Brainy Quote of the Day

Friday, November 18, 2016

Mirror, Mirror...

Leonard Nimoy (R.I.P.) as mirror universe Spock, "Mirror, Mirror," Star Trek, S2, E4
Topics: Holograms, Optical Physics, Quantum Mechanics, Star Trek 😎

When you look in the mirror, the image you see looks a lot like you—not exactly the same, because when you raise your right hand, your mirror-self raises its left. What’s more, the mirror image is merely an assemblage of reflected light, without a physical body behind it. Despite these differences, you can see an important connection between you and your reflection.

This type of mirror relation is a familiar and powerful form of symmetry. We can say that a Valentine heart is symmetrical because the left side is a reflection of the right. But the symmetry of your mirror image is different and deeper. A heart is symmetrical because the left and right side happen to have a similar shape. The symmetry between you and your reflection is due to the laws of physics. The nature of light requires your reflection to be symmetrical to you. It is an example of a powerful and subtle type of symmetry known as duality.

The duality between particles and waves is a central part of quantum theory. Light is clearly a wave: It has a wavelength that determines its color, and light waves can interact with each other to produce things like lasers. Light is also clearly a particle: It interacts with atoms as discrete photons; a single photon can be deflected like a billiard ball. Particle-wave duality means that quantum objects like light have a symmetry between their particle and wave aspects. They are particles with wave properties and waves with particle properties. They are both, and they are neither. The power of quantum theory is that you don’t need to distinguish between particles and waves. They are simply quantum objects with a duality between their particle and wave natures.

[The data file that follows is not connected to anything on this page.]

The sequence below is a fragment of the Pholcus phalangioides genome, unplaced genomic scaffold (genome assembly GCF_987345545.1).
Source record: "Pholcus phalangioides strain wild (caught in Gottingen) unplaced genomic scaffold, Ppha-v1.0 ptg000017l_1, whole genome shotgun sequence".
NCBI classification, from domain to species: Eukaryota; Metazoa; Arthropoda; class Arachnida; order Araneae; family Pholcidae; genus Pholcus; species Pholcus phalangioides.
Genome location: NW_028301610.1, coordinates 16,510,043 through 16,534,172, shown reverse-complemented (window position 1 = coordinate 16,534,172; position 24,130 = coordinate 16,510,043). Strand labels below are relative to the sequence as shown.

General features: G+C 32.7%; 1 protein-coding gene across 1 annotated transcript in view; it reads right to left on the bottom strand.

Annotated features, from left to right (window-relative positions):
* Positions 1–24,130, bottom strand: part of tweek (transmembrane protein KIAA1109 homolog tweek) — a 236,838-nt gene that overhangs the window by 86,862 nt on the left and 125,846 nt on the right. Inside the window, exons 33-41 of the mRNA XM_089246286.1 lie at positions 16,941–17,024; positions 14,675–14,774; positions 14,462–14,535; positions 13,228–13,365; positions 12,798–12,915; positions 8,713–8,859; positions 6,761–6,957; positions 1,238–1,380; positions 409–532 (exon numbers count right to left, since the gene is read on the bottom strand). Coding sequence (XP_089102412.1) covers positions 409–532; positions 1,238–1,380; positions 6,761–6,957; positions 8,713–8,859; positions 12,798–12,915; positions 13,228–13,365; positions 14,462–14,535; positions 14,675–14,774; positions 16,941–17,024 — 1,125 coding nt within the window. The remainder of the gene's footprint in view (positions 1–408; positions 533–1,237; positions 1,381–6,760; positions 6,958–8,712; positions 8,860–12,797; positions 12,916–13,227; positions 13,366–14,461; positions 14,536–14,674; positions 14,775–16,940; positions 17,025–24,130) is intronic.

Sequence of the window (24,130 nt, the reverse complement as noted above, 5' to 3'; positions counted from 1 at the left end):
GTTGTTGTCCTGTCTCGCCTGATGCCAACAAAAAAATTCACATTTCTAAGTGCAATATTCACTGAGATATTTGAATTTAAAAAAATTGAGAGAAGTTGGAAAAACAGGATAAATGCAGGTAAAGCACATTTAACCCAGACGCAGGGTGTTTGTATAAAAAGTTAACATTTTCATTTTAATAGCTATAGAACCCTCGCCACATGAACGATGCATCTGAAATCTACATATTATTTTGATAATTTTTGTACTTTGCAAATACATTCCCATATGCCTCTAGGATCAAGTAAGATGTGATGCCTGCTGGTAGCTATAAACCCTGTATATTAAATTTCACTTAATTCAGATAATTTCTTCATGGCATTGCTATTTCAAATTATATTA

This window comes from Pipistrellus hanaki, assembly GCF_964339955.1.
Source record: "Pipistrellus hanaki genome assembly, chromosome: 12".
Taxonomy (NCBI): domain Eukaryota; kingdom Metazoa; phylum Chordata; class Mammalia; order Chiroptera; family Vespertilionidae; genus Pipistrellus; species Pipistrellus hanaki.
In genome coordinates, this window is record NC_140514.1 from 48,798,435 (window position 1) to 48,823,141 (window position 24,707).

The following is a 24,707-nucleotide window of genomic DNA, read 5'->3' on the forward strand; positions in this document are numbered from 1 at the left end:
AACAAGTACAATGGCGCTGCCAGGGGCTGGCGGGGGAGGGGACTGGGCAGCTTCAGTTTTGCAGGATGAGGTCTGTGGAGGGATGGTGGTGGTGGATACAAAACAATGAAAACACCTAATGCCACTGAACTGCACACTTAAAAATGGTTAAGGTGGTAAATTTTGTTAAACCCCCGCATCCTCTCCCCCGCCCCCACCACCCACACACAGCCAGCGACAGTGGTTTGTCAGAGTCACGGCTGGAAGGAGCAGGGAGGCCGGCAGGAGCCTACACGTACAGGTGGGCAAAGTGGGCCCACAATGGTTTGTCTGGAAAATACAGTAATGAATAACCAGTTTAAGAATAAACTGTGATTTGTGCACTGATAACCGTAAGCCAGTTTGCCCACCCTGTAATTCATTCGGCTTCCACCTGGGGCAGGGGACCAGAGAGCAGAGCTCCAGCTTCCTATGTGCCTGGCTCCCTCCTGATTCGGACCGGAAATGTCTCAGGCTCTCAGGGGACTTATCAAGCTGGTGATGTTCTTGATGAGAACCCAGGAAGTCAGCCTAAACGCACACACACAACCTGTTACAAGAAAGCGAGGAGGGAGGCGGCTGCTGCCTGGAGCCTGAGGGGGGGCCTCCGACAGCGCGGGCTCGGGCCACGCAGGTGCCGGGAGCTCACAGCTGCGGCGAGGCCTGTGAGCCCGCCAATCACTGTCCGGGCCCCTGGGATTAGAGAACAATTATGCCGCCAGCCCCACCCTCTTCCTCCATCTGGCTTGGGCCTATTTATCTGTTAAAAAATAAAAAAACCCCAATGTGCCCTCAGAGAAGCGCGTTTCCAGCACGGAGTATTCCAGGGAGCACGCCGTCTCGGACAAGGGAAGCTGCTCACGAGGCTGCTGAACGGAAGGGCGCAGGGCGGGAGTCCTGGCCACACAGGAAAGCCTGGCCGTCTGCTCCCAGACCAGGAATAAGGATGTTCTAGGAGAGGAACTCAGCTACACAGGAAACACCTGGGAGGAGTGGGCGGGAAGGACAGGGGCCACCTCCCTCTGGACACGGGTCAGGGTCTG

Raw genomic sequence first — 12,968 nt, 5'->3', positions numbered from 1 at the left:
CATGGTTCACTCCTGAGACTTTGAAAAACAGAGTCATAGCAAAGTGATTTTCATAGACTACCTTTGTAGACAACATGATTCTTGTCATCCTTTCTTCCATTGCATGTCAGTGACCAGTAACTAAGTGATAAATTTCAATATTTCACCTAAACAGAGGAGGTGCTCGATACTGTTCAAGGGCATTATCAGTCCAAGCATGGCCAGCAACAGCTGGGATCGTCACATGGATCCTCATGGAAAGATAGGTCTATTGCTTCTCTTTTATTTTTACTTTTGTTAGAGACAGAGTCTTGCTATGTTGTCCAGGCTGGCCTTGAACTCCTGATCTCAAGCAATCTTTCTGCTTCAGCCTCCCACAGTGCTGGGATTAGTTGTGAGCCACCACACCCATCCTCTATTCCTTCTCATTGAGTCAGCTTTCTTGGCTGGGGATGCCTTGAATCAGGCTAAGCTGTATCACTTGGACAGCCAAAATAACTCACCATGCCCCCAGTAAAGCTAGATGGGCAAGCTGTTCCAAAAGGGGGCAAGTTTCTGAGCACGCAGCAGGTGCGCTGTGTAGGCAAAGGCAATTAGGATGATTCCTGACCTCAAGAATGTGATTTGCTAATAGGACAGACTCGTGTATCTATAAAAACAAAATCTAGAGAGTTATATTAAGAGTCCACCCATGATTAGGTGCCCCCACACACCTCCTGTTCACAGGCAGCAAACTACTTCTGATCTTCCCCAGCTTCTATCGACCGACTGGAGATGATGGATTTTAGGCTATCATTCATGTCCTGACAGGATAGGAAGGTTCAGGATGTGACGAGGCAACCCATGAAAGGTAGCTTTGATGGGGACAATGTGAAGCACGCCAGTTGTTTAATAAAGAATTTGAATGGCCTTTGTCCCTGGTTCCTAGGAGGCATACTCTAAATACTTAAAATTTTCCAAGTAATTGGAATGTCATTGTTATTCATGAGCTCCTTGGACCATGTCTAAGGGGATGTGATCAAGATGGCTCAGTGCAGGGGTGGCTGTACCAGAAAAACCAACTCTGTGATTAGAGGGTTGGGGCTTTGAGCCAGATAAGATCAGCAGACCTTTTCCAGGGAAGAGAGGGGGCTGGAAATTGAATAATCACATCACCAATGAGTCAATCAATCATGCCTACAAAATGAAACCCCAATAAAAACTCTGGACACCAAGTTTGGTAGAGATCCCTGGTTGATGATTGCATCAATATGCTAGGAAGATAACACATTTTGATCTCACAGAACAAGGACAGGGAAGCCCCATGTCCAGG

Does that mean that the universe is a hologram? Not quite. It means there is a duality...

Nautilus: What It Means to Live in a Holographic Cosmos
Brian Koberlein is an astrophysicist and physics professor at Rochester Institute of Technology.

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